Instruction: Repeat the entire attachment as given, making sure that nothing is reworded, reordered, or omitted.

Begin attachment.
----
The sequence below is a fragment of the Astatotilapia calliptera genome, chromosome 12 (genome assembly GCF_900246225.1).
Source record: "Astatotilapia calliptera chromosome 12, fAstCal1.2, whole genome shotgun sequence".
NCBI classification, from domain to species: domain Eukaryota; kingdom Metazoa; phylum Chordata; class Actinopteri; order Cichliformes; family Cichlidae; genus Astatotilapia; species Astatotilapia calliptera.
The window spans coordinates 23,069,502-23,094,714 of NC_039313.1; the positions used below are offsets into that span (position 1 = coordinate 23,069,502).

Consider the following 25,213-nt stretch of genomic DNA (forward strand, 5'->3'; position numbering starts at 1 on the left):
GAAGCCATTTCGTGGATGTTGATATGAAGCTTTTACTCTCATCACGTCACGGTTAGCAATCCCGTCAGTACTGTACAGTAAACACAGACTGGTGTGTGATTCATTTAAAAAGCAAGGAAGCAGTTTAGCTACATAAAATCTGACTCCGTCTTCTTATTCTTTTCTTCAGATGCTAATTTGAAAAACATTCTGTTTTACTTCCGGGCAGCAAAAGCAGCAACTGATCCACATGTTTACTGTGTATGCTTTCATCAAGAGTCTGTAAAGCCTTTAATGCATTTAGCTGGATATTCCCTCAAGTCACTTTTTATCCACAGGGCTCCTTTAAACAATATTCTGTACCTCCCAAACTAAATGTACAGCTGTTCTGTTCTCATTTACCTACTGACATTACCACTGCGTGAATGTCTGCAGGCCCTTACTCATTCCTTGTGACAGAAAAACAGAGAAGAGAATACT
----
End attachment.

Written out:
The sequence below is a fragment of the Astatotilapia calliptera genome, chromosome 12 (genome assembly GCF_900246225.1).
Source record: "Astatotilapia calliptera chromosome 12, fAstCal1.2, whole genome shotgun sequence".
NCBI classification, from domain to species: domain Eukaryota; kingdom Metazoa; phylum Chordata; class Actinopteri; order Cichliformes; family Cichlidae; genus Astatotilapia; species Astatotilapia calliptera.
The window spans coordinates 23,069,502-23,094,714 of NC_039313.1; the positions used below are offsets into that span (position 1 = coordinate 23,069,502).

Consider the following 25,213-nt stretch of genomic DNA (forward strand, 5'->3'; position numbering starts at 1 on the left):
GAAGCCATTTCGTGGATGTTGATATGAAGCTTTTACTCTCATCACGTCACGGTTAGCAATCCCGTCAGTACTGTACAGTAAACACAGACTGGTGTGTGATTCATTTAAAAAGCAAGGAAGCAGTTTAGCTACATAAAATCTGACTCCGTCTTCTTATTCTTTTCTTCAGATGCTAATTTGAAAAACATTCTGTTTTACTTCCGGGCAGCAAAAGCAGCAACTGATCCACATGTTTACTGTGTATGCTTTCATCAAGAGTCTGTAAAGCCTTTAATGCATTTAGCTGGATATTCCCTCAAGTCACTTTTTATCCACAGGGCTCCTTTAAACAATATTCTGTACCTCCCAAACTAAATGTACAGCTGTTCTGTTCTCATTTACCTACTGACATTACCACTGCGTGAATGTCTGCAGGCCCTTACTCATTCCTTGTGACAGAAAAACAGAGAAGAGAATACT